A field guide to Barbados (Part 3): Northern Barbados
Stephen K Donovan (The Netherlands)
Stop 1: Arawak Cement Quarry
The area considered in this part of the guide is outlined in Donovan & Harper (2010, Fig. 1b) and Fig. 1. As with other articles in this series, the starting point is Bridgetown. Drive north from the Bridgetown area on Highway 1, the main west (or leeward) coast road, which is constructed on the Lower Coral Rock and overlies superficial deposits.
The First High Cliff and the Middle Coral Rock are close by in the east (Speed & Cheng, 2004). This coast has been developed for tourism and has neither the magnificent sea cliffs of the east coast, nor the impressive Atlantic breakers seen in the previous excursion. To the west, two submerged barrier reefs, at 22m and 70m water depth, are separated from the coast by a submerged wave cut terrace (MacIntyre, 1967). The shallower of these two reefs is still alive. To the north of Speightstown, Highway 1B turns inland at Littlegood Harbour, then north again near Colleton. In the Checker Hall area, in the parish of Lucy, take the left turn at the crossroads and proceed to the cement plant (approximately 59º 38’ 47” W 13º 17’ 6” N; Figs. 1 and 2).
The Arawak Cement Quarry was opened in 1984. It is situated close to the west coast (providing loading facilities for ships) and is the most important working quarry on the island. Permission from the owners is required if it is to be visited. Limestone from the quarry, mixed with clay from the village of Greenland, which is situated about 15km away, is used in the manufacture of cement on site (Gordon et al., 1986, pp. 123-125).
The limestones are well-lithified Lower Coral Rock of Late Pleistocene age. Large colonies of the scleractinian coral, Montastrea annularis (Ellis & Solander), are the main fossil component at this locality, some of which preserve borings. Extant M. annularis occurs in 2m to 40m water depth, although its optimum is 7m to 22m (Wood & Wood, 2000, p. 44) and is an important framework builder in Caribbean reefs (Woodley & Robinson, 1977, pp. 22-23). Sandier lithologies contain larger benthic foraminifera. Rare and unusual components of the fauna include the brachiopod, Argyrotheca barrettiana (Davidson) (Harper & Donovan, 2007), and the large heart urchin, Meoma ventricosa (Lamarck) (Donovan & Jones, 1994; Fig. 3).
The depth ranges for these two extant species are 60m to 172m (dead shells; live shells only known from 92m to 140m) and 2m to 200m, respectively (Asgaard & Stentoft, 1984; Hendler et al., 1995). The depth ranges of M. annularis and A. barrettiana obviously give different estimates of how deep the water was, perhaps suggesting that the limestones in this site represent a range of water depths.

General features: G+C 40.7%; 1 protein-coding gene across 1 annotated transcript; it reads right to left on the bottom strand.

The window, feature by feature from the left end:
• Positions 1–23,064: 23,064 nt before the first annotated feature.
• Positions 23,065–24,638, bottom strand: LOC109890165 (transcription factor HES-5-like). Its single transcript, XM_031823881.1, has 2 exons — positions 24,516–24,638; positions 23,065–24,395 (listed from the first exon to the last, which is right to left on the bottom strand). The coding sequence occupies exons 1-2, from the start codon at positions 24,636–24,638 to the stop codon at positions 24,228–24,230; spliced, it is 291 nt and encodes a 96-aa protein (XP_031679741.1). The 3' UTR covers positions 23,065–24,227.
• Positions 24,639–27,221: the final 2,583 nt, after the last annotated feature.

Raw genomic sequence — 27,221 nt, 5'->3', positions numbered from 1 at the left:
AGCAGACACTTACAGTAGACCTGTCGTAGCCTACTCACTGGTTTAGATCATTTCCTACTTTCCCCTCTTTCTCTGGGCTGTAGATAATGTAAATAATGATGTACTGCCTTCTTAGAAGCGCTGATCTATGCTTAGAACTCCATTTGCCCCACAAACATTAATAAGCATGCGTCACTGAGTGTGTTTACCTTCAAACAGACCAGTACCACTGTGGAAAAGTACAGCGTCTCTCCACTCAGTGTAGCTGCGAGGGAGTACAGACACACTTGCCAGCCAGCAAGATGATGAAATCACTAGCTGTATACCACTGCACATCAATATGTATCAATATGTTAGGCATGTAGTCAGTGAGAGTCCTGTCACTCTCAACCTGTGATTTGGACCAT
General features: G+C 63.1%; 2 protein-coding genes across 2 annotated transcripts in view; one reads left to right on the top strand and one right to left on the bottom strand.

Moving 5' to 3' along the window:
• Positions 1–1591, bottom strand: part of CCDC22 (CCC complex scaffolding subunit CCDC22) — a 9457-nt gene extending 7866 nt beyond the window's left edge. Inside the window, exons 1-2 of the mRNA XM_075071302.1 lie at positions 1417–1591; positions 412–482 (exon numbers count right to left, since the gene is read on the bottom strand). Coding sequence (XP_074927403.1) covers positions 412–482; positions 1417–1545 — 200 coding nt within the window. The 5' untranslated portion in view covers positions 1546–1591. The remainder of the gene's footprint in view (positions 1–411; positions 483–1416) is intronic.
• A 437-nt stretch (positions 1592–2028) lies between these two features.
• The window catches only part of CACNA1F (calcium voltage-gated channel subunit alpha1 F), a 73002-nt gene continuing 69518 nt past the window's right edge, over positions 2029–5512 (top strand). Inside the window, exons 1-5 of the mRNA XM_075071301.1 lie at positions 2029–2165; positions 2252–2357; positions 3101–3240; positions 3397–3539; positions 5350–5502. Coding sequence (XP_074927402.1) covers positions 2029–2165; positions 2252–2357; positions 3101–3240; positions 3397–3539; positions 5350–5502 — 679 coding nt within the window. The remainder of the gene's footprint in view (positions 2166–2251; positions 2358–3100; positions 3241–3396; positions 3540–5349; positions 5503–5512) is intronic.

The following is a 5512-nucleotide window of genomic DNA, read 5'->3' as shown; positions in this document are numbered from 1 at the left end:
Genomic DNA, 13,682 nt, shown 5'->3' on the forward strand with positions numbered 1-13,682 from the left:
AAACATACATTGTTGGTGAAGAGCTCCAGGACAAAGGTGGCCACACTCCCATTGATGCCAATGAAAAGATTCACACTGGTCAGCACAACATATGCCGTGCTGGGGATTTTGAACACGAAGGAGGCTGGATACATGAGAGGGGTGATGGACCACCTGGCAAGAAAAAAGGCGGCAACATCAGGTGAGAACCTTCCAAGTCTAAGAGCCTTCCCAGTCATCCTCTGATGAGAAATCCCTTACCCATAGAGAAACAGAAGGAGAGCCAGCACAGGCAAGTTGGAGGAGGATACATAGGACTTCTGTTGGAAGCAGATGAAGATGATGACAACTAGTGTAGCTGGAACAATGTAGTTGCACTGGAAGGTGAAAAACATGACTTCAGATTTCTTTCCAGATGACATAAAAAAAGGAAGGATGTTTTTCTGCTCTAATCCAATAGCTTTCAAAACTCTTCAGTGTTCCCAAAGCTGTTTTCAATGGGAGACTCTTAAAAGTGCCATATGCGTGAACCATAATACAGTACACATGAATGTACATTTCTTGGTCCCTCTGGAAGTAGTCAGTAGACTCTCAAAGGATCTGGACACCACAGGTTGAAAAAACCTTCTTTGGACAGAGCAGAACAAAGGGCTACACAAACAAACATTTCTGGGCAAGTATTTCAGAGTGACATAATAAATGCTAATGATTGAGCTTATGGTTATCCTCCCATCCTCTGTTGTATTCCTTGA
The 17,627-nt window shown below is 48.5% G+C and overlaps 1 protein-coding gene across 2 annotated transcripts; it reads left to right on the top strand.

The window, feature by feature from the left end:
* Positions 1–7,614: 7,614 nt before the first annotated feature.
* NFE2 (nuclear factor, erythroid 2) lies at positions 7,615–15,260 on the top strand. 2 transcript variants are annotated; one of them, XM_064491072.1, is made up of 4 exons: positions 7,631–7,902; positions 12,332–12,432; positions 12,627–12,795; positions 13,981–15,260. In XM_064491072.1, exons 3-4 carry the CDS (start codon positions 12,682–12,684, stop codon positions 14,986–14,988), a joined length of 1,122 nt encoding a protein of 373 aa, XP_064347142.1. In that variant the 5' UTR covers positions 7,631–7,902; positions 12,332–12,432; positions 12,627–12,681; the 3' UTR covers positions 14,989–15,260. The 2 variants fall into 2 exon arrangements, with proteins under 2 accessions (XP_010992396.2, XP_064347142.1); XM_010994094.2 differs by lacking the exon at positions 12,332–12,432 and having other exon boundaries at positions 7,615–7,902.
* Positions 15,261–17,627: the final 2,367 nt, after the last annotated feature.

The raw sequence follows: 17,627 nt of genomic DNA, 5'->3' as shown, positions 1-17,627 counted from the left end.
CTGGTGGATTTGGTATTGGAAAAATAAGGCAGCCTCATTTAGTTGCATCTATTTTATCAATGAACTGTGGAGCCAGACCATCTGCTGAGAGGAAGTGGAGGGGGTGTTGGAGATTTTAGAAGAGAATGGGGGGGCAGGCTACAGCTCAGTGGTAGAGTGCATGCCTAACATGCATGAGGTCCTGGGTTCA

Stop 2: Animal Flower Cave, North Point
Return to the main Highway 1B and continue north, then northeast through Broomfield and Content. Follow signs to the Animal Flower Cave, north of Flatfield.
The Animal Flower Cave (59º 36’ 50” W 13º 19’ 51” N; Figs. 1 and 4) is situated close to the most northerly point on Barbados. It is a public show-cave that has been visited by the curious since before the mid-nineteenth century. Access is provided by a staircase through a blowhole. The animal ‘flowers’ are live invertebrates, such as sea anemones and a tube-dwelling worm, the seafeather Sabellastarte magnifica (Shaw), which live in a rock pool (The Carpet Room) (Ali, 1996, pp. 222-223). The caves open onto the ocean and, being within the rugged cliffs of north Barbados, are the safest way to view the Atlantic. The caves are dissolved in the Middle Coral Rock and are floored by a distinctive surface within the limestones. That solution is still active, as indicated by the continuing growth of small stalactites.
Stop 3: Limestone cliffs
Walk along the cliffs to the west of North Point, until the wire fence of enclosed farmland is reached. This will provide dramatic views of the vertical cliffs of the Middle Coral Rock and the distinctive surface that floors the Animal Floor Cave is easily seen (Fig. 4), as are other caves, gullies and blow holes. Access to the cliffs is not possible due to their vertical, joint-controlled morphology – do not be tempted to try, even where there is an inviting bench formed by the bedding surface. Instead, examine the Pleistocene reef limestone that is abundantly exposed underfoot. The most prominent fossils in both the cliffs and on the cliff tops are colonial scleractinian corals.